Lorraine (of Not Quite Nigella) uses just one sheet of puff pastry for the cases and uses all milk instead of cream. I’ve used cream but only used 1 sheet of puff pastry as well. Try a few different combinations to see what works for you. I’m giving most of this batch away to someone at my work for their birthday and I have already promised to make another batch for my house. And another batch for the boyfriend’s parents. I’m starting to see a pattern here…

Portugese Custard Tarts

Adapted from Lorraine’s Portugese Custard Tarts over at Not Quite Nigella.

3 egg yolks

1/2 cup caster sugar

2 tbsp cornflour

230 ml cream

170 ml milk

2 tsp vanilla extract

1 sheet defrosted puff pastry

Put the egg yolks, sugar and cornflour in a pan and whisk together.

Whisk the milk and cream into the eggs until no lumps remain.

Place the pan over a medium heat and cook, stirring constantly until the mixture thickens and comes to the boil.

Transfer to a bowl and mix in the vanilla extract.

Cover the custard with clingfilm, pressing it onto the surface to prevent it forming a skin.

Leave to cool.

Preheat the oven to 200 C.

Lightly grease a 12 hole, 80 ml capacity muffin tin.


Cut the pastry sheet in half and lay the two pieces on top of each other, leave to rest for 5 mins.


Roll up the pastry tightly from the short end.


Mark out 12 equal pieces.


Cut into 12 pieces.


On a lightly floured surface roll out the discs with a rolling pin until each is 10 cm in diameter.


Press the pastry discs into the holes in the muffin tin.


Divide the cooled custard evenly between the 12 pastry cases and bake for 20-25 mins or until golden brown on top.

Leave tarts in the tin to cool for 5 mins then transfer to a wire rack.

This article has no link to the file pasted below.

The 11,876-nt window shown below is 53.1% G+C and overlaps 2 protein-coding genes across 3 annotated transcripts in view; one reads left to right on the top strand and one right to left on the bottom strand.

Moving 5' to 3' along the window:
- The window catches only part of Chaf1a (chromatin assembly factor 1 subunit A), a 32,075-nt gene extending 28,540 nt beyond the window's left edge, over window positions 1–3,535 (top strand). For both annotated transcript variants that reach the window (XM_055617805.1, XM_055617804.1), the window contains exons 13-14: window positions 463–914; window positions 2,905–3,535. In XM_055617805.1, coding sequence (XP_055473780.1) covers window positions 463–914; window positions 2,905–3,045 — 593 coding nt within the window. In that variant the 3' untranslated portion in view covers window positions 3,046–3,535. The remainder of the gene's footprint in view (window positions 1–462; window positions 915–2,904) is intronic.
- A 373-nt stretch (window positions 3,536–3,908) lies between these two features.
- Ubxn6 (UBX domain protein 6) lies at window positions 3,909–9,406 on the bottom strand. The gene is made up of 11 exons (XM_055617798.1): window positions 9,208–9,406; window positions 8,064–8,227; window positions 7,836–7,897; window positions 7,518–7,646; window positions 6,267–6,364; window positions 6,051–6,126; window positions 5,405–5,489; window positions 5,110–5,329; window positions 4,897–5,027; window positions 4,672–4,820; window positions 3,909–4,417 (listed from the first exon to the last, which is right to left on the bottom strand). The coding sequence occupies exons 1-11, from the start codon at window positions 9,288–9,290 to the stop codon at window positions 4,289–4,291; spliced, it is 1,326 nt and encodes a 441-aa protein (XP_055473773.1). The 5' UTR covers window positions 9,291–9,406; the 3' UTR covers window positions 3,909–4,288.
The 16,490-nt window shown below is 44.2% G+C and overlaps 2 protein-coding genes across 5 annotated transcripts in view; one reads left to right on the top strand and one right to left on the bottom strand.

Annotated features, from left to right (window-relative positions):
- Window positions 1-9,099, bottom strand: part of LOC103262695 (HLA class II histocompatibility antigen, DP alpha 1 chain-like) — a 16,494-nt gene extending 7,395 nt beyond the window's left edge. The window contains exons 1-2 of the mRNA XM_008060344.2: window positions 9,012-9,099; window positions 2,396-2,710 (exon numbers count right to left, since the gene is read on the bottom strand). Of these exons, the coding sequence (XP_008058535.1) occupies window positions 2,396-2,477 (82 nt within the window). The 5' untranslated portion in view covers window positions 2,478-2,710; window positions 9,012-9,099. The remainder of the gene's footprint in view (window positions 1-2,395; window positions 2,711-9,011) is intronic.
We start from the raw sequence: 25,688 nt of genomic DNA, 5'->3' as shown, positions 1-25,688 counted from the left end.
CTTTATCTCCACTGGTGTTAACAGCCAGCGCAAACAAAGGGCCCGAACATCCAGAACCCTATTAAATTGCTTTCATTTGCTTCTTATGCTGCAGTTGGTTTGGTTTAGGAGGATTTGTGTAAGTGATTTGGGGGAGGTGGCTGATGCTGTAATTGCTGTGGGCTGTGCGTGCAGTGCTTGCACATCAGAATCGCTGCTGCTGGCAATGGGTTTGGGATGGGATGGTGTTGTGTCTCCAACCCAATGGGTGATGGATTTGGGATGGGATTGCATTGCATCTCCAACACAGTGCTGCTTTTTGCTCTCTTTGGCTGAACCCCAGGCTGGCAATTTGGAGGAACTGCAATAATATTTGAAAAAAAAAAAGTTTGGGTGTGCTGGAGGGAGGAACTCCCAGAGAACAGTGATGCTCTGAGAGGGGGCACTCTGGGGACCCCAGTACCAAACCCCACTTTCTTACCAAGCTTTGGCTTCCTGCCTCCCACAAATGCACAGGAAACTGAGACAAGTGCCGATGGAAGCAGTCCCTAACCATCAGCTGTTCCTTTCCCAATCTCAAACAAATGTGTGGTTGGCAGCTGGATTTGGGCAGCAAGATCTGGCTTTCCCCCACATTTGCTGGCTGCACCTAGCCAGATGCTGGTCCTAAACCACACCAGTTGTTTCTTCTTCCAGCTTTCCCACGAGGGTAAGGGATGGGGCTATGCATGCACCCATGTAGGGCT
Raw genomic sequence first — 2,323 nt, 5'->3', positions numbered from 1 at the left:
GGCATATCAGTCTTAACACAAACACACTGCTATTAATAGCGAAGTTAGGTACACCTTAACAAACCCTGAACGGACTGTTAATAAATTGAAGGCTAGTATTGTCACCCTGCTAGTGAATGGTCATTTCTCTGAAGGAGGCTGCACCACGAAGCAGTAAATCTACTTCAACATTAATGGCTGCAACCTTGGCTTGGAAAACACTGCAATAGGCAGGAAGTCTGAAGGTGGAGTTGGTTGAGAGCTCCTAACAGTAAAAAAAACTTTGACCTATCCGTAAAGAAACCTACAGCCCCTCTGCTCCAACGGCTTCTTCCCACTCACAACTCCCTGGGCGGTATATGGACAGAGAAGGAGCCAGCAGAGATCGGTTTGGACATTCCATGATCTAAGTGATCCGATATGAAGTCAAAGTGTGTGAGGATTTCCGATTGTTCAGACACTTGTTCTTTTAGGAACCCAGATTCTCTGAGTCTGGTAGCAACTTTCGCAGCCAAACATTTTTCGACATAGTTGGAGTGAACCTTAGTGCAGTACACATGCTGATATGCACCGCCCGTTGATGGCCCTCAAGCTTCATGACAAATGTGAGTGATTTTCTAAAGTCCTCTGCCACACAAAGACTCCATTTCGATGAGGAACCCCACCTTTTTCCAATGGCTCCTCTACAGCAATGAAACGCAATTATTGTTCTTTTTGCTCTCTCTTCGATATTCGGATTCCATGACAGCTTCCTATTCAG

Best eaten warm, store in an airtight container in the fridge.

Blueberry Muffins


You know that feeling when a piece of the puzzle just slides into place? My first taste of these muffins had dat feel. I’ve tried quite a few muffin recipes looking for THE recipe, the one to write down in my recipe book, but none of them had me coming back for more. These are my perfect muffin. Brown on the outside, airy but substantial in the middle and studded with pockets of jammy blueberries.


I use frozen blueberries because fresh ones can be up to $5 for a weeny little punnet whereas the 1 kg bags of frozen go for $9. Bonus, the frozen ones last indefinitely and I can whip up a batch of these whenever the mood takes me, which has been twice soon to be three times this week. The muffins themselves freeze amazingly well, only taking 30 seconds in the microwave to bring them back to their former glory.


I find the easiest and neatest way to divide the batter into the tin is with a large ice-cream scoop (one of the kind that have the scraper in them). I bought a set of ice-cream scoops in three different sizes from eBay and I use the smallest for cookies, medium for small cupcakes and the largest for muffins. In the original recipe the butter is melted by itself and added to the other wet ingredients but I have a fear of warm butter seizing in cold milk so I warmed it all in a saucepan together.  I am yet to experiment with other flavours because I’m just so smitten with blueberry but I think lemon and poppy seed will be next on my list.

Blueberry Muffins

Very slightly adapted from Rachel’s Blueberry Muffins over at Rachel Schultz.

2 cups plain flour

1 cup caster sugar

1 tbsp baking powder

1/2 tsp salt

1/4 cup vegetable oil

4 tbsp butter

1 tsp vanilla essence

2 eggs

3/4 cup milk

1 1/4 cups frozen or fresh blueberries (more if you’re a berry fiend)

Preheat oven to 175 C.

Line a 12 hole muffin tray with paper liners.